- : A surgical operation to create an opening (stoma) into the windpipe (the trachea). The opening itself can also be called a tracheostomy. A tracheostomy may be needed on an emergency basis to permit a person to breathe who has severe narrowing or blockage (obstruction) of their upper airway. Tracheostomy may be part of the surgery required for patients who have to have the larynx (voice box) removed because of cancer. Tracheostomy may also be used for patients who require long-term support with a breathing machine (ventilator).
* * *An operation to make an opening into the trachea. SEE ALSO: tracheotomy. [tracheo- + G. stoma, mouth]
* * *tra·che·os·to·my .trā-kē-'äst-ə-mē n, pl -mies the surgical formation of an opening into the trachea through the neck esp. to allow the passage of air also the opening itself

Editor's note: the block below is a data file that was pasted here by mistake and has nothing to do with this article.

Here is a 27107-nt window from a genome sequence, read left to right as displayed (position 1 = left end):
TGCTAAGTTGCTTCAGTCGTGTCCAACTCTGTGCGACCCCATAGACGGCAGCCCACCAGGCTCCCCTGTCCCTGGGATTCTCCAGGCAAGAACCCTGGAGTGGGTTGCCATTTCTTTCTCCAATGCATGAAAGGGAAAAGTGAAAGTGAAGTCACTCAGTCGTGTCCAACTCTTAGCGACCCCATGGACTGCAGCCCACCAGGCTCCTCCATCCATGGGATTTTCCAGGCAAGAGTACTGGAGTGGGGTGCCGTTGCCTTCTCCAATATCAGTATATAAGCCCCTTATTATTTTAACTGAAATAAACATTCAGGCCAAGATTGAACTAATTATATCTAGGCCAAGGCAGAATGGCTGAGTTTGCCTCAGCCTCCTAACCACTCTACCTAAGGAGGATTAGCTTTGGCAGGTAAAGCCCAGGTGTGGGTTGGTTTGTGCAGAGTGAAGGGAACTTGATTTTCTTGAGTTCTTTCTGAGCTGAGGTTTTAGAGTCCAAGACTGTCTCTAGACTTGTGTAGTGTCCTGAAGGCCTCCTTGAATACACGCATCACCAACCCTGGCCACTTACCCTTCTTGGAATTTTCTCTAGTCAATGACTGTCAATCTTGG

* * *n.a surgical operation in which a hole is made into the trachea through the neck to relieve obstruction to breathing, as in diphtheria. A curved metal, plastic, or rubber tube is usually inserted through the hole and held in position by tapes tied round the neck. It may be possible for the patient to speak by occluding the opening with his fingers. The tube must be kept clean and unblocked. Tracheostomy is also used in conjunction with artificial respiration, when it serves not only to secure the airway but also provides a route for sucking out secretions and protects the airway against the inhalation of pharyngeal contents. See also minitracheostomy.
* * *tra·che·os·to·my (tra″ke-osґtə-me) [tracheo- + -stomy] tracheotomy. 2. creation of an opening in the anterior trachea for insertion of a tube to relieve upper airway obstruction and facilitate ventilation. 1. the opening created by either of these processes.
Medical dictionary. 2011.